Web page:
Throughout the game development process, you will need to work with assets that have been generated outside of Unreal. It stands to reason that if you are using Unreal Engine for your game that you would likely want to utilize it’s flagship 3D rendering capabilities. As such, working with a 3D Content Creation suite like Blender will form an integral part of realizing your game.
However, the transferal of digital assets from Blender to Unreal might not be as straight forward as you had hoped. In fact, the reality is that this need not be the case any longer. In the past year or so leaps and bounds have been made in getting these two software environments to communicate almost seamlessly with each other.
And FBX for all…
Although the FBX file format alludes towards digital justice, if you have been using the file format since about the mid-20-teens you’ll be well aware of its idiosyncrasies which prompted the advent of wide-ranging support for other file formats within Blender with regards to the interchanging of digital assets. As such, you might have experimented with Collada (.dae), 3D Studio (.3DS), Wavefront Object (.obj) to name a few newer and older options but of course, all of these interchange formats have their pros and cons. Where you might win with one feature, another feature could be compromised in that particular file format. The result of this being that there would typically always be some degree of editing required within the target environment in order to get the asset to match the source.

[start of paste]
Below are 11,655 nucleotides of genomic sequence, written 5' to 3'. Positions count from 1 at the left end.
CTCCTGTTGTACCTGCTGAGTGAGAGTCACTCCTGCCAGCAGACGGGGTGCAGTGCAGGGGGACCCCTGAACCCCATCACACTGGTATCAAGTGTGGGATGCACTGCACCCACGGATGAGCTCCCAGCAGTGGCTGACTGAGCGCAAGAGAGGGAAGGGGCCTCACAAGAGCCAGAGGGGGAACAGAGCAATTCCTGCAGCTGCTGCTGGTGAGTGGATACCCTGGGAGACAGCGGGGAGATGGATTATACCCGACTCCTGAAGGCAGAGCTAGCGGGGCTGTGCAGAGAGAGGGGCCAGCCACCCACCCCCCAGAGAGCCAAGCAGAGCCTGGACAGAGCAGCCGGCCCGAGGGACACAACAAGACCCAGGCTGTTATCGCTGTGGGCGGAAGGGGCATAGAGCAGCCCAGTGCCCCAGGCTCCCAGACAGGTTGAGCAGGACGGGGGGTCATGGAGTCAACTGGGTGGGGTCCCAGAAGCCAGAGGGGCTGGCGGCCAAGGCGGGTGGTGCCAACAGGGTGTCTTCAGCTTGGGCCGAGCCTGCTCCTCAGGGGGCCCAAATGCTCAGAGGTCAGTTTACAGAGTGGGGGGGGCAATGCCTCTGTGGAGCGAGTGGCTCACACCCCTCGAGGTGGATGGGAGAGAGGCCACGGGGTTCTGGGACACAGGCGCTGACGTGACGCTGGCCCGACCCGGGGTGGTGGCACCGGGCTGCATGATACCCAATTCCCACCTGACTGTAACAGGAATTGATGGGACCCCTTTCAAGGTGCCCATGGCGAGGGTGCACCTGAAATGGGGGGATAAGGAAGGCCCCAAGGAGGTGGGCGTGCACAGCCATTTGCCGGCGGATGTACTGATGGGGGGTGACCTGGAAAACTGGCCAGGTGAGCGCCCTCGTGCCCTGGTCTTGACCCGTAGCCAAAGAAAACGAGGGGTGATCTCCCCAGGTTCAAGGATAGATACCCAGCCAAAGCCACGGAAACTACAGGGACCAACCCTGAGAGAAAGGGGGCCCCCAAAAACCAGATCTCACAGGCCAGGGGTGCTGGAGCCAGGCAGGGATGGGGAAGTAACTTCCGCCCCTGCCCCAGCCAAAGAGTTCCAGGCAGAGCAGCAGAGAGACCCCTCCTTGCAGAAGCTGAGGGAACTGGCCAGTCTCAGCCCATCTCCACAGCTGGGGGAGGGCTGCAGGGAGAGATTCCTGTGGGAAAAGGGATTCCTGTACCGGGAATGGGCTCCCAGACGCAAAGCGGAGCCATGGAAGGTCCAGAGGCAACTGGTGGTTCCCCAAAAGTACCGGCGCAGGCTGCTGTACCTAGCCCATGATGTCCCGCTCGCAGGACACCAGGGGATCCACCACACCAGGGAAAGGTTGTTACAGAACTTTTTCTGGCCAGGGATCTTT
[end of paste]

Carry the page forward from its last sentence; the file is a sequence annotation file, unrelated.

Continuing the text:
That’s not to say that the FBX format is a one-stop solution for all of these issues, however, we can be assured with more certainty that in interchanging data between Blender and Unreal that our outcomes are more predictable. A considerable amount of work has been dedicated to getting the FBX file format to work from Blender. A commendable effort, particularly given that the file format is owned by Autodesk and their documentation on the subject has, in some instances, been somewhat scarce.
In this post, we are going to utilize a Blender Add-on that is currently in development at Epic Games that automates the export/import process required for the interchange of 3D digital assets between Blender and Unreal.
Welcome Send To Unreal
The name of the Add-on is Send To Unreal and you can access its GitHub repository at the following address, https://github.com/epicgames/blendertools
As previously mentioned you will need to first link your GitHub account to the Epic Games GitHub account. If you are unfamiliar with this process you can read more about it in a previous post.
Without making this connection between accounts you will not be able to access the GitHub repository for the Add-on.
Alternatively, if you just want to test the addon you can download version 1.4.13 here
As noted though, this version will likely become outdated quickly as the Add-on is heavily under active development and you will benefit a great deal more from using the latest version of the addon. Therefore it’s recommended that you follow the steps for linking your GitHub account to the Epic Games developers GitHub community before continuing.
Installing the Add-on
You will need Blender version 2.83 in order to install the Add-on. Although it will work with older versions, Blender 2.83 LTS is the version that the Add-on targets.
From Blender’s main menu click Edit > Preferences, then click on the Add-on button. There are various ways of installing Add-ons in Blender, this is, however, probably the simplest.
Click the Install Add-on button and find the zip file you downloaded to complete installing the Add-on.